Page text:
Note that in this example the pivoted table does not contain any information about the EU column! Indeed, we can’t see those euro symbols anywhere! Thus, the pivoted table is a simplified version of the original data and only contains information about the columns we specified as parameters to the pivot method.
Pivoting By Multiple Columns
Now what if we want to extend the previous example to have the EU cost for each item on its row as well? This is actually easy - we just have to omit the values parameter as follows:
1 p = d.pivot(index='Item', columns='CType')
In this case, Pandas will create a hierarchical column index (MultiIndex) for the new table. You can think of a hierarchical index as a set of trees of indices. Each indexed column/row is identified by a unique sequence of values defining the “path” from the topmost index to the bottom index. The first level of the column index defines all columns that we have not specified in the pivot invocation - in this case USD and EU. The second level of the index defines the unique value of the corresponding column. This is depicted in the following diagram:
We can use this hierarchical column index to filter the values of a single column from the original table. For example p.USD returns a pivoted DataFrame with the USD values only and it is equivalent to the pivoted DataFrame from the previous section.
To exemplify hierarchical indices, the expression p.USD.Bronze selects the first column in the pivoted table.
As a further example the following queries on the original and pivoted tables are equivalent:
1 2 3 4 5 # Original DataFrame: Access the USD cost of Item0 for Gold customers print(d[(d.Item=='Item0') & (d.CType=='Gold')].USD.values) # Pivoted DataFrame: p.USD gives a "sub-DataFrame" with the USD values only print(p.USD[p.USD.index=='Item0'].Gold.values)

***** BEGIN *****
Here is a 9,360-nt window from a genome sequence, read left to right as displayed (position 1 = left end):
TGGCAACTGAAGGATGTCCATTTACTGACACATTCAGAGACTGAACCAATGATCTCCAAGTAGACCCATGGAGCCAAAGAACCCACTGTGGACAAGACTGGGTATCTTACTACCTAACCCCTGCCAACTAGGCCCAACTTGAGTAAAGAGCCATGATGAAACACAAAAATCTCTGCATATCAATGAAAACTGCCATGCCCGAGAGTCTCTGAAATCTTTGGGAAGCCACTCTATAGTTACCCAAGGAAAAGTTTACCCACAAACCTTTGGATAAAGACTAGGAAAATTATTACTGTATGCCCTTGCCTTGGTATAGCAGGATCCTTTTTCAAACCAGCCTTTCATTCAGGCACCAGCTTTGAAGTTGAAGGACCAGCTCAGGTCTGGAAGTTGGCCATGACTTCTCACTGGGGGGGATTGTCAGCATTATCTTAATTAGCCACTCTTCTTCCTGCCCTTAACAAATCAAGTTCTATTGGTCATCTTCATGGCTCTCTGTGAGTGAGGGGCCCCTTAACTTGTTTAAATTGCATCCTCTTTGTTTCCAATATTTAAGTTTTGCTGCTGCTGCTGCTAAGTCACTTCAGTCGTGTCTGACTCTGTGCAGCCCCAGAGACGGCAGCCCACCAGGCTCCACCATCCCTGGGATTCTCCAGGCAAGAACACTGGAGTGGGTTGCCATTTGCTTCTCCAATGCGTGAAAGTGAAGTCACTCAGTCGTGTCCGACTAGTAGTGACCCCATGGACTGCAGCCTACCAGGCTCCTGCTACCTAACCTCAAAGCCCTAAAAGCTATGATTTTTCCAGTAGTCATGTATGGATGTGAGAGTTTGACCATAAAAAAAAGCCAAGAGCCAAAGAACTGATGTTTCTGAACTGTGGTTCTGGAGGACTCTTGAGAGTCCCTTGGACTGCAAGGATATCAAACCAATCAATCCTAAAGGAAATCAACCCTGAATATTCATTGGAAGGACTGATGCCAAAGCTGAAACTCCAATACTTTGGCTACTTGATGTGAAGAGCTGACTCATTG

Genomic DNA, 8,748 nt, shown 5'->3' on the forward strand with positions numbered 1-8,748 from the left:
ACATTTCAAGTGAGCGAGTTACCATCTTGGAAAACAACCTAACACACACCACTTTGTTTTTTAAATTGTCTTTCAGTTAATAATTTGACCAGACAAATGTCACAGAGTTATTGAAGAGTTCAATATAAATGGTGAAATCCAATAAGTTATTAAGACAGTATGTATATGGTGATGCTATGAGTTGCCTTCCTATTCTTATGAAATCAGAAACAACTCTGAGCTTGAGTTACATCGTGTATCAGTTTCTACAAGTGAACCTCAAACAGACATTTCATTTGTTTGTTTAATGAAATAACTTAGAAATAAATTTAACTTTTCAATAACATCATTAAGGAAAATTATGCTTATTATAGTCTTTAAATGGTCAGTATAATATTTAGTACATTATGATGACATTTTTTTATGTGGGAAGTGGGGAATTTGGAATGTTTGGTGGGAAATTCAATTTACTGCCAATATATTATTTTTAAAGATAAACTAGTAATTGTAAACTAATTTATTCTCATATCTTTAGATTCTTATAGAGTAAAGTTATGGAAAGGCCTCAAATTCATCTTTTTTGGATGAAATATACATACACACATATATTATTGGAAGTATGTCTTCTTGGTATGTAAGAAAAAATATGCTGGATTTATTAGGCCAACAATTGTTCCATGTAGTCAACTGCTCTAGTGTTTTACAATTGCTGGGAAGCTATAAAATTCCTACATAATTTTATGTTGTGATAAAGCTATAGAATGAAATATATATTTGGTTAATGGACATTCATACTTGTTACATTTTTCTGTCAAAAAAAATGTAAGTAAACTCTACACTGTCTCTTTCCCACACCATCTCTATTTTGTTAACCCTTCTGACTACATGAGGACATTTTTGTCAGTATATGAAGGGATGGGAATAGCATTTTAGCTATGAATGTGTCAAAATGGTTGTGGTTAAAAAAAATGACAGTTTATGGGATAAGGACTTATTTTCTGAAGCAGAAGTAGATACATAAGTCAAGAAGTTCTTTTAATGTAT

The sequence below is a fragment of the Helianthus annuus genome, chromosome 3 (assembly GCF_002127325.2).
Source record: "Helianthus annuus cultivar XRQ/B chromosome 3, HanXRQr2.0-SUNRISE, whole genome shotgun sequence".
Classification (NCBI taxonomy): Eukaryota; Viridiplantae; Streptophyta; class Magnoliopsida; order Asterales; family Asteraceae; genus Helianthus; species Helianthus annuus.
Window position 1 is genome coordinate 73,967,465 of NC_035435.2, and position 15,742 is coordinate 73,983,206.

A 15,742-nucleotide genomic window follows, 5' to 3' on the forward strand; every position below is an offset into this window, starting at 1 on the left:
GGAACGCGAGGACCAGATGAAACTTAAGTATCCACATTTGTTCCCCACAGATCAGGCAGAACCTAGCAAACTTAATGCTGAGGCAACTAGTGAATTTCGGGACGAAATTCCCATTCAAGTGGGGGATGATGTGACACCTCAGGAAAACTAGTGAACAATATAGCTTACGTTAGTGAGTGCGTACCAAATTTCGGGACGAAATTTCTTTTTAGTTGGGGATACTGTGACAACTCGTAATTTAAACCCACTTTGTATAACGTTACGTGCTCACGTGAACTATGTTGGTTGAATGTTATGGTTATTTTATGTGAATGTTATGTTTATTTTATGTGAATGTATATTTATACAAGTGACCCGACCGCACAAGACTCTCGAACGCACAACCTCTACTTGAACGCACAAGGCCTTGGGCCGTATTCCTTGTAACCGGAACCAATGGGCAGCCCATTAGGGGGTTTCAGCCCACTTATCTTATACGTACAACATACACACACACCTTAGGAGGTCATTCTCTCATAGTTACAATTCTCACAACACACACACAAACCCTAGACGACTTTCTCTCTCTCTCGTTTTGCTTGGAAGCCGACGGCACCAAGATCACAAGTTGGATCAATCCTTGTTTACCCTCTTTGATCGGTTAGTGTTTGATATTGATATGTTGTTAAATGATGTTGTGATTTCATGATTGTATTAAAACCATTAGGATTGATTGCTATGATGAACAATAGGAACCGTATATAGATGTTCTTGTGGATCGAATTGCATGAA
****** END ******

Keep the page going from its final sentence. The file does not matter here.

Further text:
Common Mistake in Pivoting
As we saw the pivot method takes at least 2 column names as parameters - the index and the columns named parameters. What will happen if we have multiple rows with the same values for these columns? How will the pivot method determine the value of the corresponding cell in the pivoted table? The following diagram depicts the problem:
In this example we have two rows with the same values (“Item0” and “Gold”) for the Item and CType columns. The pivot method can not know what should be the value of the corresponding value in the pivoted table. Thus, it throws an exception with the following message:
1 ValueError: Index contains duplicate entries, cannot reshape
The following code reproduces the issue:
1 2 3 4 5 6 7 8 table = OrderedDict(( ("Item", ['Item0', 'Item0', 'Item0', 'Item1']), ('CType',['Gold', 'Bronze', 'Gold', 'Silver']), ('USD', ['1', '2', '3', '4']), ('EU', ['1€', '2€', '3€', '4€']) )) d = DataFrame(table) p = d.pivot(index='Item', columns='CType', values='USD')
Hence, before calling pivot we need to ensure that our data does not have rows with duplicate values for the specified columns. If we can’t ensure this we may have to use the pivot_table method instead.
The pivot_table method comes to solve this problem. It works like pivot, but it aggregates the values from rows with duplicate entries for the specified columns. In other words, in the previous example we could have used the mean, the median or another aggregation function to compute a single value from the conflicting entries. This is depicted in the example below.